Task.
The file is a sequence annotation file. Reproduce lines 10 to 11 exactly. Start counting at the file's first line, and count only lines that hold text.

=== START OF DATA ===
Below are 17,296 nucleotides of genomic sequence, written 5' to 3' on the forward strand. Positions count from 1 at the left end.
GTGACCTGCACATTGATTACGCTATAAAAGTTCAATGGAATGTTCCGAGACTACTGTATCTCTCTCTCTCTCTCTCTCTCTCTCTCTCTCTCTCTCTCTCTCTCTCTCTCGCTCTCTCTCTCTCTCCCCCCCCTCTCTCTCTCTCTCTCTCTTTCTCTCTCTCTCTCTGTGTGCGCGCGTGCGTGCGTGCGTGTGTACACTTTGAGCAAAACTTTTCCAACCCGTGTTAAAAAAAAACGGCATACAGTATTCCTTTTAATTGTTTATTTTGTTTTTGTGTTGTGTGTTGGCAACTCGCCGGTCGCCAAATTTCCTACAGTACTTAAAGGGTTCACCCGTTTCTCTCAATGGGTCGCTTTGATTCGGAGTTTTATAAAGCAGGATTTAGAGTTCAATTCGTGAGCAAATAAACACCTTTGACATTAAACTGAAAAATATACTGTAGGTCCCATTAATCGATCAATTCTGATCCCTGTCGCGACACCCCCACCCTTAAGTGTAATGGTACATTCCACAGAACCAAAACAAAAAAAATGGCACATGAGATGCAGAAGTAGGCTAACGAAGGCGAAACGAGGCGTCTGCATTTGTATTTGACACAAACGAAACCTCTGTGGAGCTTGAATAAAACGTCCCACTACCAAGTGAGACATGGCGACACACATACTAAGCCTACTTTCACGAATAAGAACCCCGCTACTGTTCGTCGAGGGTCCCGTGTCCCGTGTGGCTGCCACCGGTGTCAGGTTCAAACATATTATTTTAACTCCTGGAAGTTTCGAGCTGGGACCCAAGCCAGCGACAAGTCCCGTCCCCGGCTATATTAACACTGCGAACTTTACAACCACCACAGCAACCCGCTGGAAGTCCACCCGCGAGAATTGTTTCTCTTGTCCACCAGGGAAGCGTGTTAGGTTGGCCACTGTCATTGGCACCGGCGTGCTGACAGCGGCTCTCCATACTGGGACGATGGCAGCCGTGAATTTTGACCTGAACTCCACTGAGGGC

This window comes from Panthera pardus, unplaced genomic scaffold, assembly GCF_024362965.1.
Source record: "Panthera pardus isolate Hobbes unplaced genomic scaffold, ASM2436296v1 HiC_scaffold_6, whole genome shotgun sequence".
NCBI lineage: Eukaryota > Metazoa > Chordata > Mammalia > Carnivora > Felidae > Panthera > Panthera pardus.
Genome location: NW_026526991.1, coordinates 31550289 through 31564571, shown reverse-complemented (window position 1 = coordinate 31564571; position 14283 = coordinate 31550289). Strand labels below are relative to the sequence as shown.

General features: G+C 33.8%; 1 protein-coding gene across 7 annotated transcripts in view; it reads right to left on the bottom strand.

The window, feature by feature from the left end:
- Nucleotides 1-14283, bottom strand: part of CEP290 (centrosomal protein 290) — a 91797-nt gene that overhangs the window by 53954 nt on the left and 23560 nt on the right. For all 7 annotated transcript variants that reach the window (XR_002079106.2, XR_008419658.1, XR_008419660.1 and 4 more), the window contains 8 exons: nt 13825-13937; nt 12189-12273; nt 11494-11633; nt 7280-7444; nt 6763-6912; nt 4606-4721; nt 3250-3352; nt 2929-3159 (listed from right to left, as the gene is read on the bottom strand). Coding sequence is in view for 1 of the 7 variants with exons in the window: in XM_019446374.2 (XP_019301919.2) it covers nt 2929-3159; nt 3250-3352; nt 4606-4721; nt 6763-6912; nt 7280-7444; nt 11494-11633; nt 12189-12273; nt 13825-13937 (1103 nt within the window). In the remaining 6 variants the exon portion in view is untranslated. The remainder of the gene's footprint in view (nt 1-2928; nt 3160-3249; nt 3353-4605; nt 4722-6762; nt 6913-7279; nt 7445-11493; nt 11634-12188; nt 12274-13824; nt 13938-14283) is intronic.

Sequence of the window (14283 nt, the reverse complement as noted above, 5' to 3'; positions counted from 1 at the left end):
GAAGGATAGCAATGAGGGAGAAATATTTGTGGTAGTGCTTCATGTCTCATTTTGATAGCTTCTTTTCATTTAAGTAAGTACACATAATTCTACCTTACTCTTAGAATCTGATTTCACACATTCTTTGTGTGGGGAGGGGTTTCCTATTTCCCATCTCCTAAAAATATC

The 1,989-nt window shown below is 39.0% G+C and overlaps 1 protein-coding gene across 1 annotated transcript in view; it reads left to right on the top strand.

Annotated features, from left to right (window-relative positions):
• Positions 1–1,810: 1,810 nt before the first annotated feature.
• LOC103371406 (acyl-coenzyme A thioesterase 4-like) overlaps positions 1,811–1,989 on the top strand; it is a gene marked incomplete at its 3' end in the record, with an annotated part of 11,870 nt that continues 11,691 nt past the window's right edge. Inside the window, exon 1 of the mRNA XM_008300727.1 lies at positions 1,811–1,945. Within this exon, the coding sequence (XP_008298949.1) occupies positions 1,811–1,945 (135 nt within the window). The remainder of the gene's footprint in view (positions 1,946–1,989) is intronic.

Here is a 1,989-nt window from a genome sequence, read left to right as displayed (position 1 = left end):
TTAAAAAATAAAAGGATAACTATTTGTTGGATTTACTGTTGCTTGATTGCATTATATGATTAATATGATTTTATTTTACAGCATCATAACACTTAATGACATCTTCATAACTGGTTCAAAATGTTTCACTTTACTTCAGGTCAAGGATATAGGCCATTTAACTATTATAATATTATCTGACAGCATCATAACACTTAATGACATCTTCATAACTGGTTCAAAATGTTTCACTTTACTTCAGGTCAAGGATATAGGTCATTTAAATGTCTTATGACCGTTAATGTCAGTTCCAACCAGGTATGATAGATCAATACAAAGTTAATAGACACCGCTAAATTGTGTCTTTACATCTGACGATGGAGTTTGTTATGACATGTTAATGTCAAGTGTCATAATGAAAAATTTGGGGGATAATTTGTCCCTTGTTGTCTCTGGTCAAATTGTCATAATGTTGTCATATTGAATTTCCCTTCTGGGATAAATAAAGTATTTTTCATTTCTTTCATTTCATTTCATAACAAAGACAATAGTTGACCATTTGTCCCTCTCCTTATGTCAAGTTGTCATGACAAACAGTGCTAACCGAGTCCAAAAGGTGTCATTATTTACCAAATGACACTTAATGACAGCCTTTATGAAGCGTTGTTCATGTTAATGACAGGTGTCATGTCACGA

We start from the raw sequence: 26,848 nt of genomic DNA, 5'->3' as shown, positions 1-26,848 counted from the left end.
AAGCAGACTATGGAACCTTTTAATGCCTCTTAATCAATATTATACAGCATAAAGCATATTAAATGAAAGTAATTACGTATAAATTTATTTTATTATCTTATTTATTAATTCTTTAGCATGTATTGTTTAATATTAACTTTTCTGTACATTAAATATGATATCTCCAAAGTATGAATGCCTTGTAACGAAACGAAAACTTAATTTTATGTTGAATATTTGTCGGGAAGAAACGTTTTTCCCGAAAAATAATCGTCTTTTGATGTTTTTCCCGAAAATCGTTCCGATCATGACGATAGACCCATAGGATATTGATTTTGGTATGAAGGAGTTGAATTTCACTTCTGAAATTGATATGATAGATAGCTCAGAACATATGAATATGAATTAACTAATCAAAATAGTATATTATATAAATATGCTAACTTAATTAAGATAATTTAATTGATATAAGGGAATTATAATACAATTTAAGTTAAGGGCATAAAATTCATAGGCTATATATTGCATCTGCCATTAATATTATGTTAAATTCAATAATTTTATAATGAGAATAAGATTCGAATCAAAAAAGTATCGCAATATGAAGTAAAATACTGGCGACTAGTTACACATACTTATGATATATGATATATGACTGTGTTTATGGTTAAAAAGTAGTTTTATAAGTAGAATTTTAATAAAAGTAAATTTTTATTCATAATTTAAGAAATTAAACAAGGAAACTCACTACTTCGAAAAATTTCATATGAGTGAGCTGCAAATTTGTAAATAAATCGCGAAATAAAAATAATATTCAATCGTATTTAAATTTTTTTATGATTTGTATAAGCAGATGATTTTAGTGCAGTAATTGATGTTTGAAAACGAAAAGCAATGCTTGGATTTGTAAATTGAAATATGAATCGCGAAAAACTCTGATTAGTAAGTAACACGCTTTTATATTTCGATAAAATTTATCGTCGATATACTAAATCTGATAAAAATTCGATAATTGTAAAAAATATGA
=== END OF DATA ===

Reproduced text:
Sequence of the window (14283 nt, the reverse complement as noted above, 5' to 3'; positions counted from 1 at the left end):
GAAGGATAGCAATGAGGGAGAAATATTTGTGGTAGTGCTTCATGTCTCATTTTGATAGCTTCTTTTCATTTAAGTAAGTACACATAATTCTACCTTACTCTTAGAATCTGATTTCACACATTCTTTGTGTGGGGAGGGGTTTCCTATTTCCCATCTCCTAAAAATATC